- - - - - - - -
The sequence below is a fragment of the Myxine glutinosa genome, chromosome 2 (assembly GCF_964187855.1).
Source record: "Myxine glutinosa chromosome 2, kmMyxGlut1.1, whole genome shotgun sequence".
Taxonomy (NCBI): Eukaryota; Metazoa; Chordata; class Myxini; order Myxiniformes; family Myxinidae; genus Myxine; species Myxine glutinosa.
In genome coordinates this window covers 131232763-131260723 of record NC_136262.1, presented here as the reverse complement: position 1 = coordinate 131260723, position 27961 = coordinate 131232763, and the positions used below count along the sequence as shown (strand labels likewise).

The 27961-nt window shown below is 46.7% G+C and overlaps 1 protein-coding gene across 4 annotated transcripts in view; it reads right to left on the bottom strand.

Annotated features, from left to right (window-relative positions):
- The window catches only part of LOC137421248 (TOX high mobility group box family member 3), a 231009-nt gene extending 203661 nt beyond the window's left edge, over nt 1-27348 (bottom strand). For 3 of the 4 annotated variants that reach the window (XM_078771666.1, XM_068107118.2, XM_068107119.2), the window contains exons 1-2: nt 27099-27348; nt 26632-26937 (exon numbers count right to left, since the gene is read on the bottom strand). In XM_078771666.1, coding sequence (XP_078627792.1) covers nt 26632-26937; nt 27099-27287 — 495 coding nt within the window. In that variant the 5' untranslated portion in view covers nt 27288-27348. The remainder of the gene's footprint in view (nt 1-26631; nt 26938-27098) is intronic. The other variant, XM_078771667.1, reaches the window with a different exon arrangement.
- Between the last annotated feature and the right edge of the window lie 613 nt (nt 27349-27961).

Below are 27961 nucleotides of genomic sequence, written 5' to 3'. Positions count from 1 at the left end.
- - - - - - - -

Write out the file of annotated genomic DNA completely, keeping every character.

The sequence below is a fragment of the Myxine glutinosa genome, chromosome 2 (assembly GCF_964187855.1).
Source record: "Myxine glutinosa chromosome 2, kmMyxGlut1.1, whole genome shotgun sequence".
Taxonomy (NCBI): Eukaryota; Metazoa; Chordata; class Myxini; order Myxiniformes; family Myxinidae; genus Myxine; species Myxine glutinosa.
In genome coordinates this window covers 131232763-131260723 of record NC_136262.1, presented here as the reverse complement: position 1 = coordinate 131260723, position 27961 = coordinate 131232763, and the positions used below count along the sequence as shown (strand labels likewise).

The 27961-nt window shown below is 46.7% G+C and overlaps 1 protein-coding gene across 4 annotated transcripts in view; it reads right to left on the bottom strand.

Annotated features, from left to right (window-relative positions):
- The window catches only part of LOC137421248 (TOX high mobility group box family member 3), a 231009-nt gene extending 203661 nt beyond the window's left edge, over nt 1-27348 (bottom strand). For 3 of the 4 annotated variants that reach the window (XM_078771666.1, XM_068107118.2, XM_068107119.2), the window contains exons 1-2: nt 27099-27348; nt 26632-26937 (exon numbers count right to left, since the gene is read on the bottom strand). In XM_078771666.1, coding sequence (XP_078627792.1) covers nt 26632-26937; nt 27099-27287 — 495 coding nt within the window. In that variant the 5' untranslated portion in view covers nt 27288-27348. The remainder of the gene's footprint in view (nt 1-26631; nt 26938-27098) is intronic. The other variant, XM_078771667.1, reaches the window with a different exon arrangement.
- Between the last annotated feature and the right edge of the window lie 613 nt (nt 27349-27961).

Below are 27961 nucleotides of genomic sequence, written 5' to 3'. Positions count from 1 at the left end.